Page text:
Uber Targeted Rival Lyft Drivers With "Hell" Program, Report Finds

"If true, these allegations are very concerning," Lyft said.

Another day, another devastating PR blow for Uber.

According to tech news website The Information, from 2014 through early 2016, the ride-hailing company deployed a program known internally as “Hell” that identified drivers who worked for both Uber and Lyft, hoping to steal them away from their rival.

“Hell” worked by exploiting a flaw in Lyft’s app which allowed Uber, over time, to assemble detailed rosters on Lyft drivers by repeatedly requesting rides, monitoring which Lyft drivers responded, then comparing the logs to their own driver lists to identify drivers who worked for both companies.

Armed with that information, Uber then targeted Lyft’s drivers by sending them more ride requests, effectively limiting their ability to pick up Lyft riders instead.

The software’s name is likely intended as a counterpart to another secretive Uber program, known as “God View,” or “Heaven,” that allowed the company to track its drivers and customers in real time. Uber agreed to overhaul the software in January of this year, after an investigation by the New York Attorney General.

Uber didn’t immediately respond to a request for comment from HuffPost confirming or denying the “Hell” program’s existence. If true, however, it wouldn’t be out of character for the company.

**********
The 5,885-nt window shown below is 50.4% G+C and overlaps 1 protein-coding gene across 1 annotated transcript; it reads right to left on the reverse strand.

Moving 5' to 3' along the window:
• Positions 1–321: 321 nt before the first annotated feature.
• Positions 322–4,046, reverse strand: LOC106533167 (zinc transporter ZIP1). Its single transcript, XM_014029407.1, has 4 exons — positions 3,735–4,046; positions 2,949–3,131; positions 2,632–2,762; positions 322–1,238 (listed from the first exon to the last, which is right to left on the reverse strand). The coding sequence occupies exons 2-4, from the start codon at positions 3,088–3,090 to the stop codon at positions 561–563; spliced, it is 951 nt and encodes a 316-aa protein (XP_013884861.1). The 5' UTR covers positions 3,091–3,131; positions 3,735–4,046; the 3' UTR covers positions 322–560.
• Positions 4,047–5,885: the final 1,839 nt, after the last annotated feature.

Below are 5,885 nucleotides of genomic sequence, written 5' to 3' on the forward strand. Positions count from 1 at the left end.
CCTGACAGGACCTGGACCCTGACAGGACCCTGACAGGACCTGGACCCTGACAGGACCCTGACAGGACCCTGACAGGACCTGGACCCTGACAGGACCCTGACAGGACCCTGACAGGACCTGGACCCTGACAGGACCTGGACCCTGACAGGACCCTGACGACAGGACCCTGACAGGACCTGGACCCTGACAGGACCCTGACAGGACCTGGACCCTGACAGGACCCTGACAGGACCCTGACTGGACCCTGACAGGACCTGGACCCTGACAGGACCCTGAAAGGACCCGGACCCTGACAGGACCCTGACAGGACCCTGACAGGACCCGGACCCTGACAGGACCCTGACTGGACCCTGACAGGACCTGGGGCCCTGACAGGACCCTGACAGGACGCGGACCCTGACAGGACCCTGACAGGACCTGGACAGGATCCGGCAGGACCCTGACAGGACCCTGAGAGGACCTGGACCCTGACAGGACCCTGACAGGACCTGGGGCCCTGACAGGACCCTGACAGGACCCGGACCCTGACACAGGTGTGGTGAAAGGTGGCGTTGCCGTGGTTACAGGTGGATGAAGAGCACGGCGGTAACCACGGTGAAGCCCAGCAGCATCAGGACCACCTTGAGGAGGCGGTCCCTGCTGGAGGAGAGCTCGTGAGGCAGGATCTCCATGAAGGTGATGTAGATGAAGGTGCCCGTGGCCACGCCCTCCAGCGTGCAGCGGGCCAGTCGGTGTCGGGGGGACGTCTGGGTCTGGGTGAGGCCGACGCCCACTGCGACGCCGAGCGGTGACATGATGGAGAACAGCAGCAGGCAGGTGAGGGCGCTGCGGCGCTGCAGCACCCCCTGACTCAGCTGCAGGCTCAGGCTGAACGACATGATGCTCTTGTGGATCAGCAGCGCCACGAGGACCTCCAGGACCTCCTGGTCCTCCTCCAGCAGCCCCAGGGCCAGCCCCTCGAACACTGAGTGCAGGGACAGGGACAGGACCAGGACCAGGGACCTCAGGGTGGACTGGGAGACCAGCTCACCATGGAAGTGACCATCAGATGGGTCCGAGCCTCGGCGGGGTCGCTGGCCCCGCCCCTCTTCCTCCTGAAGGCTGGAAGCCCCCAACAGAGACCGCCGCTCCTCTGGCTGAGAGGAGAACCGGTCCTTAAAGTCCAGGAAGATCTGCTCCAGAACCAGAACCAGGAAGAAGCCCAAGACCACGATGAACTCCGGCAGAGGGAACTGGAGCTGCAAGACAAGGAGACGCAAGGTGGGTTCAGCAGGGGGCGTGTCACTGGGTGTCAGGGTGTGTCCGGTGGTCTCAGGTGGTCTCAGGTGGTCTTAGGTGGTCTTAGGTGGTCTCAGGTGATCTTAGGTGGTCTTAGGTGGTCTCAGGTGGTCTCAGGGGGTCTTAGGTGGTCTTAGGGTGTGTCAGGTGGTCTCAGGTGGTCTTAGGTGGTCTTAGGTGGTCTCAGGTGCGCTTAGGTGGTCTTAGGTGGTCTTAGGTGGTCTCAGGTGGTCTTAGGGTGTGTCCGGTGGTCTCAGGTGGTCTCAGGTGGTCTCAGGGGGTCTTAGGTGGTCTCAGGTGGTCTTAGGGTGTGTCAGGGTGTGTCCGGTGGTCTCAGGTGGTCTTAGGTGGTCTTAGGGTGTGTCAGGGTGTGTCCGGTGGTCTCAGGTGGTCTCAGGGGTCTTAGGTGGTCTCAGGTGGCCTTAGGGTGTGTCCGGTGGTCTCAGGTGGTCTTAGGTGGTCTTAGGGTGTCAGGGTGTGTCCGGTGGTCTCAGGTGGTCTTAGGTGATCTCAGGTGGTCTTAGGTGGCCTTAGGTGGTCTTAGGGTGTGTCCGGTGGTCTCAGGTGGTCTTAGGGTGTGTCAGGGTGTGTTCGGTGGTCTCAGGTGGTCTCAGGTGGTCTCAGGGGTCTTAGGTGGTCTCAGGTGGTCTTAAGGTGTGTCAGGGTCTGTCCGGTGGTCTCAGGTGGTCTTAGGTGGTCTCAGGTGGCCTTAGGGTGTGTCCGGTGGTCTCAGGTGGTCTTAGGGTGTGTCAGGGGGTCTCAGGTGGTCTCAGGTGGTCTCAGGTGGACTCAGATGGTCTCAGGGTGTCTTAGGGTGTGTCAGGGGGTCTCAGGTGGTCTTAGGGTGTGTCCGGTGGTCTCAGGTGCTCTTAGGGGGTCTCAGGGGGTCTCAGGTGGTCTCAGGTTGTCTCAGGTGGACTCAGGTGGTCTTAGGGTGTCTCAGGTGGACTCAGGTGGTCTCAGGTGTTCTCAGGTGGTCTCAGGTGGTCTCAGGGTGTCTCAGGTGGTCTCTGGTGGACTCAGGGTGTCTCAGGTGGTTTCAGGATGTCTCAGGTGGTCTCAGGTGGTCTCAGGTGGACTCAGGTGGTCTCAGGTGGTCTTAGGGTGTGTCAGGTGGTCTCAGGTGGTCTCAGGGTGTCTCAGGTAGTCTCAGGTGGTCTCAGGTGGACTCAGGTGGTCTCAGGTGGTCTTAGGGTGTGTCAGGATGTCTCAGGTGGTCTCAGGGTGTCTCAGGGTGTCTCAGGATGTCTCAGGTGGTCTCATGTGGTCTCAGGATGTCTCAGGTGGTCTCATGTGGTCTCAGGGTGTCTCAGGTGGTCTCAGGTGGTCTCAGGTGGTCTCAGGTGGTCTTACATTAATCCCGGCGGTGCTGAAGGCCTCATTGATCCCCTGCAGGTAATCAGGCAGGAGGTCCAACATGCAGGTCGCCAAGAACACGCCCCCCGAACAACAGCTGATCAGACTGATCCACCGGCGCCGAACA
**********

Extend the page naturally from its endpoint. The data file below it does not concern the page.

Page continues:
At about the same time Uber would have been using “Hell,” it also embarked on an on-the-ground campaign to go after Lyft drivers. A 2014 report by The Verge found Uber armed independent contractors with burner phones and credit cards, then unleashed them to repeatedly order and cancel rides on Lyft, and attempt to recruit those drivers to work for Uber instead.

And last month, The New York Times revealed Uber used a different piece of secretive software nicknamed “Greyball” to detect and evade law enforcement officers who were trying to catch Uber operating in their cities illegally.

After the news broke, Uber pledged to stop using Greyball to circumvent law enforcement.

The “Hell” news couldn’t have come at a worse time: Rachel Whetstone, Uber’s former head of communications, resigned from the company two days ago.

A spokesperson for Lyft declined to comment to HuffPost beyond pointing to this short statement it gave The Information:

“We are in a competitive industry. However, if true, these allegations are very concerning.”

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